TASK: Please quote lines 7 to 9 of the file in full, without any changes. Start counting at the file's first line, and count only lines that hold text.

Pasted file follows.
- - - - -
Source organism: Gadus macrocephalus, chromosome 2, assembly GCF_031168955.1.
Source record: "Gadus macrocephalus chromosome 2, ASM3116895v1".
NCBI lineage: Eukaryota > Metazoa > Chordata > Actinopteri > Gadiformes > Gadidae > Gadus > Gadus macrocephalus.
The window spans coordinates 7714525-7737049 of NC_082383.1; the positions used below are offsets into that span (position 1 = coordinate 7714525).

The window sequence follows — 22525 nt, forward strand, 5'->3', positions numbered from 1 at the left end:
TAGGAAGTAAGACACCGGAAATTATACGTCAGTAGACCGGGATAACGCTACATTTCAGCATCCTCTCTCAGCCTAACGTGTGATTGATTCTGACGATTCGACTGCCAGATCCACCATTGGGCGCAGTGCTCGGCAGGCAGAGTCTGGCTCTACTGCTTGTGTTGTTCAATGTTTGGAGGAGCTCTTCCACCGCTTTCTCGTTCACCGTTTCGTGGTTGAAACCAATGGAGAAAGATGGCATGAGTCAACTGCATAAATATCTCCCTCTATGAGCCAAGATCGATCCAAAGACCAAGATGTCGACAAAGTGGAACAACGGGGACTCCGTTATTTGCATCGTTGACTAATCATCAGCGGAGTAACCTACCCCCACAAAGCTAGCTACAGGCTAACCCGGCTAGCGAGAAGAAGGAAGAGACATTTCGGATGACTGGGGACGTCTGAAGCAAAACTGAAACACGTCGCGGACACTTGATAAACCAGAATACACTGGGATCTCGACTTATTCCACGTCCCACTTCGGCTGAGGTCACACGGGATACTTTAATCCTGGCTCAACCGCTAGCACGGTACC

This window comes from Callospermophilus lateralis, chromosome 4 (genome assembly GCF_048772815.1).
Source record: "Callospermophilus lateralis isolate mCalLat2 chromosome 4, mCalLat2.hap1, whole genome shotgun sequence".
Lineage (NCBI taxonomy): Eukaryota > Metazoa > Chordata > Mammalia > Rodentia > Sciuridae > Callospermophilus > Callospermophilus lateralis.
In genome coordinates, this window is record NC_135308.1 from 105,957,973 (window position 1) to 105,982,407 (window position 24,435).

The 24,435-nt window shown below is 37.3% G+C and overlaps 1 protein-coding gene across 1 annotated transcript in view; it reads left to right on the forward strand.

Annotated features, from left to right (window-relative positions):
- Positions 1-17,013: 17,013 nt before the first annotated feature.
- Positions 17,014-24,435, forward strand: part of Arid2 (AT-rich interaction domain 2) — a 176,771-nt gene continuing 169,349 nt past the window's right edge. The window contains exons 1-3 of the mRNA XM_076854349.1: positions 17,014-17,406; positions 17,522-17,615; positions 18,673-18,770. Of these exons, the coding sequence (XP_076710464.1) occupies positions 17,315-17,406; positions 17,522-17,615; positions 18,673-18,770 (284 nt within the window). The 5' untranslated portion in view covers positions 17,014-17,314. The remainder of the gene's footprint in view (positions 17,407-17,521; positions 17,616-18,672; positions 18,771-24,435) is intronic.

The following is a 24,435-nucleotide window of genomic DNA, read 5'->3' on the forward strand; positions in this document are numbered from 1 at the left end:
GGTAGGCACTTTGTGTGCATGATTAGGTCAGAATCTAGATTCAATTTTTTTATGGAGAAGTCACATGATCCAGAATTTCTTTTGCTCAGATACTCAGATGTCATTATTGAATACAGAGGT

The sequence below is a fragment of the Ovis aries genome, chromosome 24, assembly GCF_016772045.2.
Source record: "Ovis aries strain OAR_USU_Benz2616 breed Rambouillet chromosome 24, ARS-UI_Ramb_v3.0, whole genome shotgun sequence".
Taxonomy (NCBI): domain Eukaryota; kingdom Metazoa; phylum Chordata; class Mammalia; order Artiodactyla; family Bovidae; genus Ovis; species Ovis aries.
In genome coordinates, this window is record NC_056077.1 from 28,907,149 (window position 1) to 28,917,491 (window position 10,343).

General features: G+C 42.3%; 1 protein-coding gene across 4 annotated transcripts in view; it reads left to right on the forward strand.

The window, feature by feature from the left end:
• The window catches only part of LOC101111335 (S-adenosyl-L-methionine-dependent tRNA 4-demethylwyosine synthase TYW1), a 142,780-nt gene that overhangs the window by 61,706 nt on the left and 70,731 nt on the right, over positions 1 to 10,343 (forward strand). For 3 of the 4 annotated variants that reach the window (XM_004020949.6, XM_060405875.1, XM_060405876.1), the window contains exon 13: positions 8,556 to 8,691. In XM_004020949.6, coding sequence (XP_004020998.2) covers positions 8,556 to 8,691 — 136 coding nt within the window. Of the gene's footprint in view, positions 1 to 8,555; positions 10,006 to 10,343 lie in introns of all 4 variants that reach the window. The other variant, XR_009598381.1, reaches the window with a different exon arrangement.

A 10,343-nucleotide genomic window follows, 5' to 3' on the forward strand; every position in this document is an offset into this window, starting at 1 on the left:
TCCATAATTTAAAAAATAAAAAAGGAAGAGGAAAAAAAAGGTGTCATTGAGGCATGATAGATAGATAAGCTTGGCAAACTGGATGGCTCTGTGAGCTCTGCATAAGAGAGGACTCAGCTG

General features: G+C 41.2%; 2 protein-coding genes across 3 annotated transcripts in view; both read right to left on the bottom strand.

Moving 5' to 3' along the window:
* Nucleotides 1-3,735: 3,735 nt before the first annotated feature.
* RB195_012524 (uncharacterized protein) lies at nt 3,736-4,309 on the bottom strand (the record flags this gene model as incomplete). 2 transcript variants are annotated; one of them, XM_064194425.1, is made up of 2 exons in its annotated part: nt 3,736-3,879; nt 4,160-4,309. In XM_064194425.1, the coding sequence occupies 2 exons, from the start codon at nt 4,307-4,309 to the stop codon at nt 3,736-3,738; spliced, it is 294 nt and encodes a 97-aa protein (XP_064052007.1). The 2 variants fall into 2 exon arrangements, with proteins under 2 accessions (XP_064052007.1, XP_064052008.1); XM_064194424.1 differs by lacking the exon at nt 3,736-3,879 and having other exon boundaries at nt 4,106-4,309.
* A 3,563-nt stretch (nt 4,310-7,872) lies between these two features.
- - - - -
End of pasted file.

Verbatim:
This window comes from Callospermophilus lateralis, chromosome 4 (genome assembly GCF_048772815.1).
Source record: "Callospermophilus lateralis isolate mCalLat2 chromosome 4, mCalLat2.hap1, whole genome shotgun sequence".
Lineage (NCBI taxonomy): Eukaryota > Metazoa > Chordata > Mammalia > Rodentia > Sciuridae > Callospermophilus > Callospermophilus lateralis.